Gordon Lithgow: Do you see that as well? Do you think that we have a-an incomplete knowledge of the viruses that are probably there? That are inducing inflammation that we don’t know about right now?

Arne Akbar: Yeah, yeah. It won’t just be viruses. It will be — it will be microorganisms. It will be bacteria. There will be other things as well. Everything outside is trying to get in and eat us up essentially, and they all — and we’re fending these things off through our life, but where does the time come where we can’t fend them off as well as we could before?

Gordon Lithgow: Mm-hmm. 

Arne Akbar: And it could lead to many, many different things. You mentioned the link between the gut, and organisms there, and the brain. I’ve just spent, uh, a short sabbatical in Cambridge working with Menna Clatworthy’s lab. And she actually wa-wa-was one of the first people to-to show that link between the brain and the gut. And something else we haven’t touched on which was actually crucial in all this. No point getting a better body that fights infection better if your brain is not working.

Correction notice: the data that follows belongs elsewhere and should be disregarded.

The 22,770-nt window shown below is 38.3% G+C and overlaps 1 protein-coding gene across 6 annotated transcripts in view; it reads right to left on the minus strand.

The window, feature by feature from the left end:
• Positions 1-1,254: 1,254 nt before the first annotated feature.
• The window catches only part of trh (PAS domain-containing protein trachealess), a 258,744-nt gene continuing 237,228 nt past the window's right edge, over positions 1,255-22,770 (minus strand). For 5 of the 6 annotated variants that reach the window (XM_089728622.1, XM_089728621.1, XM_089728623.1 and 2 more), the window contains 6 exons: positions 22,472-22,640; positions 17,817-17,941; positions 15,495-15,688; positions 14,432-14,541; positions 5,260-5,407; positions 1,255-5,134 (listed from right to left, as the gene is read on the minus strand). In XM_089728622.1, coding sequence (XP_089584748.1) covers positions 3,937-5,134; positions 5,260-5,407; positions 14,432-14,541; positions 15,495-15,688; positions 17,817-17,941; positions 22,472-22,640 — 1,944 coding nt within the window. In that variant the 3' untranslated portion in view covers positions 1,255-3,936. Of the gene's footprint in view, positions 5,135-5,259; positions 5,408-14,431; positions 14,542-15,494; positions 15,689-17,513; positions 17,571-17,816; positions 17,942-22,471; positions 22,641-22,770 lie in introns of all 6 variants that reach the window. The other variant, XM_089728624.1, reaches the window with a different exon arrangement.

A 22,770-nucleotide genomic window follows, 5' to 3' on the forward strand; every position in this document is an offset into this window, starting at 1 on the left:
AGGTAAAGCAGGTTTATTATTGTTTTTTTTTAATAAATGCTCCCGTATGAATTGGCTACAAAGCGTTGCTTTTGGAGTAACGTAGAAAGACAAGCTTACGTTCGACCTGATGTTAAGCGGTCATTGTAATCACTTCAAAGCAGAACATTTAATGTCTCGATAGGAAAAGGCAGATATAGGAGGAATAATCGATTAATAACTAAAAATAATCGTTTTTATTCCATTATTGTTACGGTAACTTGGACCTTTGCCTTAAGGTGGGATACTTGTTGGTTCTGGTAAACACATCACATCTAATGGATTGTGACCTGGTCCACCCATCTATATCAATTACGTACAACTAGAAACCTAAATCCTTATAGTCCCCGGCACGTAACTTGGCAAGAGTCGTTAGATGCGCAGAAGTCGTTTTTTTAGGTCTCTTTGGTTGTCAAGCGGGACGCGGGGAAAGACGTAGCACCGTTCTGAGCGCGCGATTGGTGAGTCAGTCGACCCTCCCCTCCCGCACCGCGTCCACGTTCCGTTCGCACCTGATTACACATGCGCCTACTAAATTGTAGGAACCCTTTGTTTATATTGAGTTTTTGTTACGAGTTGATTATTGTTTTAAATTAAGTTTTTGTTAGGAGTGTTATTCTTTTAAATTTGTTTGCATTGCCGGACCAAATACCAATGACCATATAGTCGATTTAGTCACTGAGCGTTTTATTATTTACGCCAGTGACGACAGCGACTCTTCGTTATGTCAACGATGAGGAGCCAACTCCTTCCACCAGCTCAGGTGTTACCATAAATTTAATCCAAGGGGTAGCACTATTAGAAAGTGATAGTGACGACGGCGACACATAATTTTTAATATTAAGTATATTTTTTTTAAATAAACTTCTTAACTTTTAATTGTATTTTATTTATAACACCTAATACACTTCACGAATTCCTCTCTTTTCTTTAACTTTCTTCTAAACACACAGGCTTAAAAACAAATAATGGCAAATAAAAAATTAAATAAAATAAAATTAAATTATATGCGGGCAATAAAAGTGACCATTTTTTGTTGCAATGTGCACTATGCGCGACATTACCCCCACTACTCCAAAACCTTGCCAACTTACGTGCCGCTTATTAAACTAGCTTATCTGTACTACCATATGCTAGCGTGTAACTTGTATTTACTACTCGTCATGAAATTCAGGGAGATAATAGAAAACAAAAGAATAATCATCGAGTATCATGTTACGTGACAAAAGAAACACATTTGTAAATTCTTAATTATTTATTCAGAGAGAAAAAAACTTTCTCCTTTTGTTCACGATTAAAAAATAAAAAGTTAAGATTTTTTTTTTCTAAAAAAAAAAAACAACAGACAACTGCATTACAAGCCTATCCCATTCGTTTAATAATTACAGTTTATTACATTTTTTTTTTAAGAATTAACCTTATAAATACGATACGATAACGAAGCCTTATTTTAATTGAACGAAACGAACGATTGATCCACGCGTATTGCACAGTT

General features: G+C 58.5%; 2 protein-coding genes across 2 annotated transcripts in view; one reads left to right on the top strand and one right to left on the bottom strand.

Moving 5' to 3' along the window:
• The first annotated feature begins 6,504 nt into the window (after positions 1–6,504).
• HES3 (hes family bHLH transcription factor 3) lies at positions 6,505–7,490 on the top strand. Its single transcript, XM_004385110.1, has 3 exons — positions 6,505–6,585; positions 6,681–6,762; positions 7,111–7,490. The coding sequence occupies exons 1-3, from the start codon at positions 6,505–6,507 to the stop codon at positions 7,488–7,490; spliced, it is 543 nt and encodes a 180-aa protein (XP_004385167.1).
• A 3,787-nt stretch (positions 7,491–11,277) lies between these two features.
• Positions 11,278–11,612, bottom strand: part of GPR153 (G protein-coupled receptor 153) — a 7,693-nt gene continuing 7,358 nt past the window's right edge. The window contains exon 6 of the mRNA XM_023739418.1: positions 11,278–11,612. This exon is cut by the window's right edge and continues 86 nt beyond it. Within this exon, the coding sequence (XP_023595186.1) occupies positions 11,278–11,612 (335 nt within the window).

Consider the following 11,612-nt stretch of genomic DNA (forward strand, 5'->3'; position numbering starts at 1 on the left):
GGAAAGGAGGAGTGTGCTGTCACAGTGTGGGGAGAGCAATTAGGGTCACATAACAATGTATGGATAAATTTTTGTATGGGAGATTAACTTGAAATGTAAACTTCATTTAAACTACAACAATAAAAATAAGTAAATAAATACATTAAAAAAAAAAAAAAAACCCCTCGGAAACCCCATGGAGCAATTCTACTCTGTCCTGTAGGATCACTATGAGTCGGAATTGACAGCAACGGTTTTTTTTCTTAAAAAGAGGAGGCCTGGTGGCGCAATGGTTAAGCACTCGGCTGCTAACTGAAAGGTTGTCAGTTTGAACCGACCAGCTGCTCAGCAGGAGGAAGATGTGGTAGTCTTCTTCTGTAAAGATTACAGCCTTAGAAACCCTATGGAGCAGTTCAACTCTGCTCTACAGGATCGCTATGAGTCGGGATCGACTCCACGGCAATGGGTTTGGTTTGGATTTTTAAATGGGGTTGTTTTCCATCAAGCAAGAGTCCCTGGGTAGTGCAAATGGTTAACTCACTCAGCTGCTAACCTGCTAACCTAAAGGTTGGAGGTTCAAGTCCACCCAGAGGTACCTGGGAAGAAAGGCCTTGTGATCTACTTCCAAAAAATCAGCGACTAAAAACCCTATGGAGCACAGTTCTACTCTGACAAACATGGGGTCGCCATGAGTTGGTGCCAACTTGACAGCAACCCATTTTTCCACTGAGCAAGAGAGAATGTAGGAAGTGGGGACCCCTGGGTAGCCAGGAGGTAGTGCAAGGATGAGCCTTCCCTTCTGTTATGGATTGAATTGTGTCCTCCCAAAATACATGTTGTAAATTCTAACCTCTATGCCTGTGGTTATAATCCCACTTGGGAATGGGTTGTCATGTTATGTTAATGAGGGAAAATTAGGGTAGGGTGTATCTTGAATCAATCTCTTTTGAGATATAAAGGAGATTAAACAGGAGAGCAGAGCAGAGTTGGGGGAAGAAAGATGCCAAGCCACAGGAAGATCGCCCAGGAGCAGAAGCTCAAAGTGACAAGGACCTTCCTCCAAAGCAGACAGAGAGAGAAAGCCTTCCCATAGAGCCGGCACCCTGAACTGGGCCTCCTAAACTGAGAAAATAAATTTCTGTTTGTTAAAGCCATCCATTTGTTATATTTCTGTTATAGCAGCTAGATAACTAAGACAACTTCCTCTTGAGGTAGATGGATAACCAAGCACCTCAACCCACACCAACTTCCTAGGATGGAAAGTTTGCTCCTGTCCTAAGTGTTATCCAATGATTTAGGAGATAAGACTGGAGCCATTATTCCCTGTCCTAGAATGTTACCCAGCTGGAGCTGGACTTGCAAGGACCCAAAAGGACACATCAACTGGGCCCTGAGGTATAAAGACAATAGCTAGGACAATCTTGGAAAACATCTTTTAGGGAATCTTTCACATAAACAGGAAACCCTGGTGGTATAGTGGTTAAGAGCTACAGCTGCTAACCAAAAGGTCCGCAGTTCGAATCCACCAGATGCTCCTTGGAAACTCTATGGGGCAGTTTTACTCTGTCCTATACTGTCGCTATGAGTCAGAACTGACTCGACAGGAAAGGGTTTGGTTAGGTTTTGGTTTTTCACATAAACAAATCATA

Gordon Lithgow: Yeah! 

Arne Akbar: How do all the things that we’ve talked about — how does the immune system link in with the brain? And there’s now a lot of interest in the neuroimmune access. How do brain cells interact with the immune system? We know that there are lots of innate-like cells that look after the neurons. They’re always associated with neurons. They’re also in the brain as well, but how — what is that interaction? Who is the shepherd, and who is the orchestrator of what’s actually happening?

Gordon Lithgow: Hmm.